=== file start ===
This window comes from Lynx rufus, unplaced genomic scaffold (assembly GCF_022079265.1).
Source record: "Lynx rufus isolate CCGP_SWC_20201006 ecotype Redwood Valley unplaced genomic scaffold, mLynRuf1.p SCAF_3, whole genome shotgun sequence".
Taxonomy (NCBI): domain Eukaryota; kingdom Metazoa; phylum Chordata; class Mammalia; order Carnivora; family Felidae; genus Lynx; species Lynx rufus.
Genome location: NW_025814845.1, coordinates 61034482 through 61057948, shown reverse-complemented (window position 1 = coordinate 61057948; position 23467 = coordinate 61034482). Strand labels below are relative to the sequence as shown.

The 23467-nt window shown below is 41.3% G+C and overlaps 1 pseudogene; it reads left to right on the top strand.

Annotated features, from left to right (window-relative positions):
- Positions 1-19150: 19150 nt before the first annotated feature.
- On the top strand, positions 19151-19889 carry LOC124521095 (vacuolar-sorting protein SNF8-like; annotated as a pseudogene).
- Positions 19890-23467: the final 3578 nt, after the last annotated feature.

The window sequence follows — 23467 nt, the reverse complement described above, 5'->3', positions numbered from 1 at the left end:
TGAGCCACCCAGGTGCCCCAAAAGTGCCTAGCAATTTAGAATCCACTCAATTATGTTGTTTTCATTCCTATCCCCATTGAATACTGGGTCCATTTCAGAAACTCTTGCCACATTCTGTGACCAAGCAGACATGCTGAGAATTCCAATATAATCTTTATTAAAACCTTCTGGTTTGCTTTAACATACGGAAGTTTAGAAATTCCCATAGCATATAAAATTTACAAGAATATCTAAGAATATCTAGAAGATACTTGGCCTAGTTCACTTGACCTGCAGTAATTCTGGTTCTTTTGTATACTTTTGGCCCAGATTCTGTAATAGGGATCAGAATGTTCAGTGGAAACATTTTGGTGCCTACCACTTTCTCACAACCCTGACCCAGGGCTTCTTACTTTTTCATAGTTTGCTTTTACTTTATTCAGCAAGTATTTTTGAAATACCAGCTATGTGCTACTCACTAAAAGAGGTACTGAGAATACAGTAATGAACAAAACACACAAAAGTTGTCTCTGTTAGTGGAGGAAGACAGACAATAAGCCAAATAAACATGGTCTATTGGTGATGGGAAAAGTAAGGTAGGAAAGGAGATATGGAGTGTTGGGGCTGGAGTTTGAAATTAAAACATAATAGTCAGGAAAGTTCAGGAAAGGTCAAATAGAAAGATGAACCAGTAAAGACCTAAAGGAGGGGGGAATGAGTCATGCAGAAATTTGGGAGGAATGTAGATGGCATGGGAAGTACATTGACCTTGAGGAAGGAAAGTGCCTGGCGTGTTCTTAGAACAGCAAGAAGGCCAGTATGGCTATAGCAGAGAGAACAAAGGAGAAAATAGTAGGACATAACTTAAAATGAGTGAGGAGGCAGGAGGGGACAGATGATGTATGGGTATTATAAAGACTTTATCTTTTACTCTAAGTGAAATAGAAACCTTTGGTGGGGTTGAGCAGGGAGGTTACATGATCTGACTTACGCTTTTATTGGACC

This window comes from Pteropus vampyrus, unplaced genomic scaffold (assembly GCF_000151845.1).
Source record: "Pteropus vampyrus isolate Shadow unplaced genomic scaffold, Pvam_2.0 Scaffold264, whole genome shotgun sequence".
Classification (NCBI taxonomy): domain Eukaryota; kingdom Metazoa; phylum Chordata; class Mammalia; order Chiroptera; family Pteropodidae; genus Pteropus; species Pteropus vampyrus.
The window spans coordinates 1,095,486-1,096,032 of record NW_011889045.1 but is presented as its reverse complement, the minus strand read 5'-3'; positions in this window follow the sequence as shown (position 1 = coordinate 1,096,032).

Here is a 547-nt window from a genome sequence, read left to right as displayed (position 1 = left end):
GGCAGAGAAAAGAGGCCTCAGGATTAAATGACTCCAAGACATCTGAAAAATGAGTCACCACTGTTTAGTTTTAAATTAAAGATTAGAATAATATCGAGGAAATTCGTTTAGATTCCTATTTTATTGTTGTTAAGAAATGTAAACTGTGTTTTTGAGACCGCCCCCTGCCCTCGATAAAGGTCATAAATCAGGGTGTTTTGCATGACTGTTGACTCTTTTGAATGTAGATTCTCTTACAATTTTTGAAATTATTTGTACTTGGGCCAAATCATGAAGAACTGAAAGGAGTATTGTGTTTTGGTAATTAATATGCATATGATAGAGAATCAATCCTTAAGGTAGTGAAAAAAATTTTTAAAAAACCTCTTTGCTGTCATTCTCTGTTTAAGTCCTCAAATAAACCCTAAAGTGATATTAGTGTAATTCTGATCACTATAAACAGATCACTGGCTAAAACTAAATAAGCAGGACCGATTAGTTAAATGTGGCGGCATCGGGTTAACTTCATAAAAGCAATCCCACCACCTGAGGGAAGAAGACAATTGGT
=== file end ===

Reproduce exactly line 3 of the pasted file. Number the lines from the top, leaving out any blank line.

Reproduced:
Taxonomy (NCBI): domain Eukaryota; kingdom Metazoa; phylum Chordata; class Mammalia; order Carnivora; family Felidae; genus Lynx; species Lynx rufus.